State religion

from Wikipedia, the free encyclopedia

State religion (also official religion ) is a religion preferred by a state over other religions . In Europe, after the beginning of the Reformation at the beginning of the 16th century and wars between Protestants and Catholics in the Augsburg religious peace, the principle of Cuius regio, eius religio applied .

Types of state religions

State religions (or in Europe also known as state churches ) are linked to or dependent on the state to varying degrees. The state identifies itself with a religion and recognizes it as “its” religion.

The weakest form of a state religion is the naming of the religious affiliation of the population, such as the French constitution of 1830 with its determination of the predominantly Roman Catholic religious affiliation of the French. In countries with Christian Orthodox national churches there is a high, historically grown identification of society with the local churches. This in fact sometimes results in close relationships and also support from the state, without the national churches being specifically designated as state churches in the constitutions.

A low level is given if the state institutionally prefers a religion, but at the same time guarantees unrestricted individual religious freedom. Examples of this are currently England and Denmark in particular , Sweden up to 2000 and Norway up to 2012 . In these states, the Anglican or Lutheran Church is / was part of the state and was also controlled by the state. The Queen of Great Britain is also the head of the Anglican Church of England (" Fidei defensor "), and the Queen of Denmark is also the head of the Lutheran Church of Denmark. Internal church decisions are made in the form of state laws, the churches are part of the state to grant z. B. bound by freedom of belief. From these examples it can be seen that a state religion does not necessarily mean a lack of individual freedom of religion or belief.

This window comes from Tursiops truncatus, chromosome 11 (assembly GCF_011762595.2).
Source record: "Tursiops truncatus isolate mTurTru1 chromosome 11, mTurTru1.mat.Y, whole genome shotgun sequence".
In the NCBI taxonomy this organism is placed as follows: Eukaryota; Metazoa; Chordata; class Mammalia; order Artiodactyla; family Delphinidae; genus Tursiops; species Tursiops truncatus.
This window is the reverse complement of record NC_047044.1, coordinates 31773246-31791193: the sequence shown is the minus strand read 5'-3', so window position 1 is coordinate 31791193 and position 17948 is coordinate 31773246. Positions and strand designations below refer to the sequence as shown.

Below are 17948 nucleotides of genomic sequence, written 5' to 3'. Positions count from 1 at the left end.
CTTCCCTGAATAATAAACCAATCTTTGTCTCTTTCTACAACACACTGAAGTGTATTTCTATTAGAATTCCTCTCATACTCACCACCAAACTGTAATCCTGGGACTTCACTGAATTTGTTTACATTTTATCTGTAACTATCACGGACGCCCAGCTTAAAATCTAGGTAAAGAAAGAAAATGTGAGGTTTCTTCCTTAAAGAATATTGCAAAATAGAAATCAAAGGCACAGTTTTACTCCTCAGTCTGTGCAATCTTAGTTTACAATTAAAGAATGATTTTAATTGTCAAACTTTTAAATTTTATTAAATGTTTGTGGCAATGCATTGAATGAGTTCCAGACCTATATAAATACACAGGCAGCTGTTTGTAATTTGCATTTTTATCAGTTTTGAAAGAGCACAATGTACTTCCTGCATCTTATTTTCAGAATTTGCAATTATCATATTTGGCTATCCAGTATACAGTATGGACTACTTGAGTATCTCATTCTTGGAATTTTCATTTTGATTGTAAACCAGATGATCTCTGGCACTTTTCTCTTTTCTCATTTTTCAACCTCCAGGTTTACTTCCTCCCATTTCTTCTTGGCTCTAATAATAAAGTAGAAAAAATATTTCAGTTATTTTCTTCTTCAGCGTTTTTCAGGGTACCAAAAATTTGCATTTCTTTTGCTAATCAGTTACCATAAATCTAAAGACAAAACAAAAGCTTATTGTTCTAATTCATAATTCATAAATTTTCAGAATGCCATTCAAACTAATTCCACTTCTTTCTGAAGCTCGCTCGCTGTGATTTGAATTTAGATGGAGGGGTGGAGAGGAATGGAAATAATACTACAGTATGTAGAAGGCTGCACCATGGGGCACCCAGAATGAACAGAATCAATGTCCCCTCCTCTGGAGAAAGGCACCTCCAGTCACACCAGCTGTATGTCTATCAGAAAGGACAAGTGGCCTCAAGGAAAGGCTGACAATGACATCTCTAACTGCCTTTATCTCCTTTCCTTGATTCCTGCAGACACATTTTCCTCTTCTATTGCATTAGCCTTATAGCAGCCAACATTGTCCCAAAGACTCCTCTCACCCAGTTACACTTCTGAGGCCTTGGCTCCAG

The status as a state religion is usually accompanied by a financial preference for the relevant religious community.

In some Islamic countries, the connection between the state and religion is more extensive, in that the basis of the community is the religious rules of a current of Islam . The identification of content with a religion goes hand in hand with the persecution of people of different faiths, and in particular those who have fallen away from the state religion. Examples of this are Yemen and, in particular, Saudi Arabia . The state also has the task of protecting and preserving the “true” religion, and thus ensuring the cohesion of society and domestic political stability.


  • Since the First Vatican Council in the second half of the 19th century, it has been explicit Catholic teaching that the Roman Catholic faith, as the only true religion in Catholic-dominated states, should also be elevated to the status of a state religion. This concept was built on the Vatican II abandoned by the Declaration Dignitatis Humanae , the freedom of religion , including public non-Catholic religion and the ban on discrimination were positively rated. In several southern European countries with a predominantly Catholic population, the corresponding constitutional regulations were subsequently deleted, most recently in Italy in 1984. In other countries, such as Malta , Catholicism is still the state religion.